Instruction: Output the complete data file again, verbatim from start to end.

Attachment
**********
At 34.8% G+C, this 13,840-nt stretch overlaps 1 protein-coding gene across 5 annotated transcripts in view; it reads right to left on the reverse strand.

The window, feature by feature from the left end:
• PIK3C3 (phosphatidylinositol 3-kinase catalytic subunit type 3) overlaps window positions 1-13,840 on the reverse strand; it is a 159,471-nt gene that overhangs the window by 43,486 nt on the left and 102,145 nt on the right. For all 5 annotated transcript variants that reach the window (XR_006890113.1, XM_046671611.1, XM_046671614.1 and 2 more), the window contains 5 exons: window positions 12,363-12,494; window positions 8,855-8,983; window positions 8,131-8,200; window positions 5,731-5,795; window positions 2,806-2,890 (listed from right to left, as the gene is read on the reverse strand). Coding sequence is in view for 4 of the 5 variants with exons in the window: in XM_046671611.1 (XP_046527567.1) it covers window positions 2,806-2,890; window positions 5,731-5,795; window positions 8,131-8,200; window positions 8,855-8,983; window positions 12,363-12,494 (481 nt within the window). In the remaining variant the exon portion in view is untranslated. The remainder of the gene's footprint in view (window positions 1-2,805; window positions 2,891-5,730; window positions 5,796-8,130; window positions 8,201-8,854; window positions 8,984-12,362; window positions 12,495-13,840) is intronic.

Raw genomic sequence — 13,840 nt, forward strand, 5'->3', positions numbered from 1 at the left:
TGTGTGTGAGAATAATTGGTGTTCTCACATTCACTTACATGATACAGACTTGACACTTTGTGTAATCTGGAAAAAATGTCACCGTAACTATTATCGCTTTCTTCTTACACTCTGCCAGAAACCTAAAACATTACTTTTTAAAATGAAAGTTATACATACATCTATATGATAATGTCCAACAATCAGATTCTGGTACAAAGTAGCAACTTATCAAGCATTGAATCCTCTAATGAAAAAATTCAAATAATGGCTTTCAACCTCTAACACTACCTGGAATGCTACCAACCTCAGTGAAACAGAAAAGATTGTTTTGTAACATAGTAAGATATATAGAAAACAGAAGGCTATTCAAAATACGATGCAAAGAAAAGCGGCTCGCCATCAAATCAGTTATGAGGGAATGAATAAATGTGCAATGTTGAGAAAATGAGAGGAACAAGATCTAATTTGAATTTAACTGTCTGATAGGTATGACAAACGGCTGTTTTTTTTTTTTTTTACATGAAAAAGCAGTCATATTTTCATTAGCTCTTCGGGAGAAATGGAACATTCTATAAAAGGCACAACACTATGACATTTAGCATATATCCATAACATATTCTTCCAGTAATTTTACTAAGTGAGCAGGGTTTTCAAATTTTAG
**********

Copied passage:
At 34.8% G+C, this 13,840-nt stretch overlaps 1 protein-coding gene across 5 annotated transcripts in view; it reads right to left on the reverse strand.

The window, feature by feature from the left end:
• PIK3C3 (phosphatidylinositol 3-kinase catalytic subunit type 3) overlaps window positions 1-13,840 on the reverse strand; it is a 159,471-nt gene that overhangs the window by 43,486 nt on the left and 102,145 nt on the right. For all 5 annotated transcript variants that reach the window (XR_006890113.1, XM_046671611.1, XM_046671614.1 and 2 more), the window contains 5 exons: window positions 12,363-12,494; window positions 8,855-8,983; window positions 8,131-8,200; window positions 5,731-5,795; window positions 2,806-2,890 (listed from right to left, as the gene is read on the reverse strand). Coding sequence is in view for 4 of the 5 variants with exons in the window: in XM_046671611.1 (XP_046527567.1) it covers window positions 2,806-2,890; window positions 5,731-5,795; window positions 8,131-8,200; window positions 8,855-8,983; window positions 12,363-12,494 (481 nt within the window). In the remaining variant the exon portion in view is untranslated. The remainder of the gene's footprint in view (window positions 1-2,805; window positions 2,891-5,730; window positions 5,796-8,130; window positions 8,201-8,854; window positions 8,984-12,362; window positions 12,495-13,840) is intronic.

Raw genomic sequence — 13,840 nt, forward strand, 5'->3', positions numbered from 1 at the left:
TGTGTGTGAGAATAATTGGTGTTCTCACATTCACTTACATGATACAGACTTGACACTTTGTGTAATCTGGAAAAAATGTCACCGTAACTATTATCGCTTTCTTCTTACACTCTGCCAGAAACCTAAAACATTACTTTTTAAAATGAAAGTTATACATACATCTATATGATAATGTCCAACAATCAGATTCTGGTACAAAGTAGCAACTTATCAAGCATTGAATCCTCTAATGAAAAAATTCAAATAATGGCTTTCAACCTCTAACACTACCTGGAATGCTACCAACCTCAGTGAAACAGAAAAGATTGTTTTGTAACATAGTAAGATATATAGAAAACAGAAGGCTATTCAAAATACGATGCAAAGAAAAGCGGCTCGCCATCAAATCAGTTATGAGGGAATGAATAAATGTGCAATGTTGAGAAAATGAGAGGAACAAGATCTAATTTGAATTTAACTGTCTGATAGGTATGACAAACGGCTGTTTTTTTTTTTTTTTACATGAAAAAGCAGTCATATTTTCATTAGCTCTTCGGGAGAAATGGAACATTCTATAAAAGGCACAACACTATGACATTTAGCATATATCCATAACATATTCTTCCAGTAATTTTACTAAGTGAGCAGGGTTTTCAAATTTTAG